Tuesday, November 25, 2008

How to deal with fear/ La peur et comment la dompter

Many business organizations invite speakers to motivate their staff or members. Last night, AIC invited Denley McIntosh to speak about “How Fear Takes Shape in Your life”. I did not really know what to expect and came as open minded as I could.

Denley a tout d’abord demandé aux participants de nommer les différents genres de peur : peur de l’échec, de la pauvreté, du succès, du rejet, de la vieillesse, de la douleur et de l’inconnu. Divisés en petits groupes, nous avons alors commencé à chercher des solutions pour soit supprimer la peur ou en réduire l’intensité.

Our table was given the topic of Fear of poverty. Here are some of the solutions for allaying that fear: networking was one way to feel less alone. Our group also found – saving money, keep on learning, share the learning, listen to others, price services right and help other people. It was amazing to see how freely comments were made and how helpful everyone was: we were among friends.

Fear of failure, success, rejection, old age, pain and the unknown were dealt with in the next couple of hours. The feeling in the room was relaxed yet attentive as each participant seemed to want to help his/her colleagues.

La clôture de la présentation arriva trop rapidement mais les participants sont tout simplement passés au mode réseautage – rétablissant des contacts avec ceux qu’ils connaissaient et découvrant les nouveaux venus.

This is why I find membership in AIC so valuable – we share with each other various tips on how to conduct business and deal with problems that the consultant’s life throws us. If you are in Toronto, by all means, come for a meeting. If you are elsewhere, see what AIC does on their website and start your own organization in your location.

Sunday, November 09, 2008

History rewritten/L’histoire vue autrement

Back in April 2007, I wrote several articles on the Canadian Vimy commemorations and how history appeared to differ from what I had been taught. This year, I am witnessing a literal rewriting. In France, president Nicolas Sarkozy is moving the ceremonies from the Arch of Triumph to smaller venues, with an emphasis on the victims.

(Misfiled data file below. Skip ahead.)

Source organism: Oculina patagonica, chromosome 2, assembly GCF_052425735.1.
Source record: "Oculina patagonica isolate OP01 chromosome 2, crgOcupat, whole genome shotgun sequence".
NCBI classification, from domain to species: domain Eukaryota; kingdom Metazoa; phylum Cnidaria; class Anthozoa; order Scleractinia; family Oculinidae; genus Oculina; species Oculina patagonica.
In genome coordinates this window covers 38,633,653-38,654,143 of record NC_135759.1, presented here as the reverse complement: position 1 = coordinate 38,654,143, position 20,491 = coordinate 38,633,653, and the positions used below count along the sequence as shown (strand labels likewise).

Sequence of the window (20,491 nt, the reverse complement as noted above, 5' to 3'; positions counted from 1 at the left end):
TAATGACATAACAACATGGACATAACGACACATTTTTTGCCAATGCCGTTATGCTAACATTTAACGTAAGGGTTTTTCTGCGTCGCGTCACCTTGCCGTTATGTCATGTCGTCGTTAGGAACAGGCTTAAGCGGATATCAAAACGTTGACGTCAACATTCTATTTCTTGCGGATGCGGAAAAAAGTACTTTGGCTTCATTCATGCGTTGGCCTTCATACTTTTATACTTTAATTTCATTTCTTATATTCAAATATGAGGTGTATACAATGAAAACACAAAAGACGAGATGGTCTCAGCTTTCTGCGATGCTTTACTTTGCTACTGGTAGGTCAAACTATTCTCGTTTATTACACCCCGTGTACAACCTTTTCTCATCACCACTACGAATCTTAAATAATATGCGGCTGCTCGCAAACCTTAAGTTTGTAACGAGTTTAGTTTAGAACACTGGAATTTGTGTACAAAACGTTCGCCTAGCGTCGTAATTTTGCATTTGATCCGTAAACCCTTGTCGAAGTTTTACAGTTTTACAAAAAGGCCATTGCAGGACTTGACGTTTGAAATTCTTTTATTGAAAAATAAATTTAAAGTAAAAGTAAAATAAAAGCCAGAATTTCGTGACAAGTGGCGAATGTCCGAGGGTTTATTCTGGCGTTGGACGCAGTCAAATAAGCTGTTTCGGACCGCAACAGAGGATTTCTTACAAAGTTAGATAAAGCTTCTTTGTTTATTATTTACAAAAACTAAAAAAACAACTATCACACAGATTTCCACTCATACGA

In the UK, the BBC presents an article on the last WWI veteran. I also saw a Canadian documentary on new explorations of the Vimy underground tunnels where Canadian troops lived prior to the big assault. Shown are pictures of Canadian carvings and graffiti of men who were on their way to the battle. It is surreal to see archeologists digging out Canadian military insignia and finding carvings of the maple leaf in the tunnels.

Another interesting article, entitled "In the trenches with Paul Gross", which explains the reasons that let Paul Gross to do his Passchendaele movie.

History changes - either because of political will, an altered perspective or the arrival of new evidence not available before. The documentary on trenches on the German side mentions that the reason the locals did not attempt any research is because the memories were too painful but also because there were too many unexploded mines around which prevented further investigations.

Au Canada, un communiqué de presse de juin 2008 explique une nouvelle initiative des Anciens Combattants intitulée Vigile 1914-1918. Voici le site de Vigile 1914-1918 proprement dit.

Here is another venue for the Vigil event. The projections will take place in Fredericton, Halifax, Ottawa, Toronto, Regina and Edmonton and in Trafalgar Square in London.

Here is an interesting explanation for the Vigil: " Families were forbidden from repatriating the bodies of their war dead however much they wanted to. It will be an important moment for the naes of 68,000 to first appear in Trafalgar Square and then travel home across the time zones. In essence, they travel back to Canada and across the country."

Détail intéressant - aucune ville de Québec ne participe à cet événement - ni de France, d'ailleurs.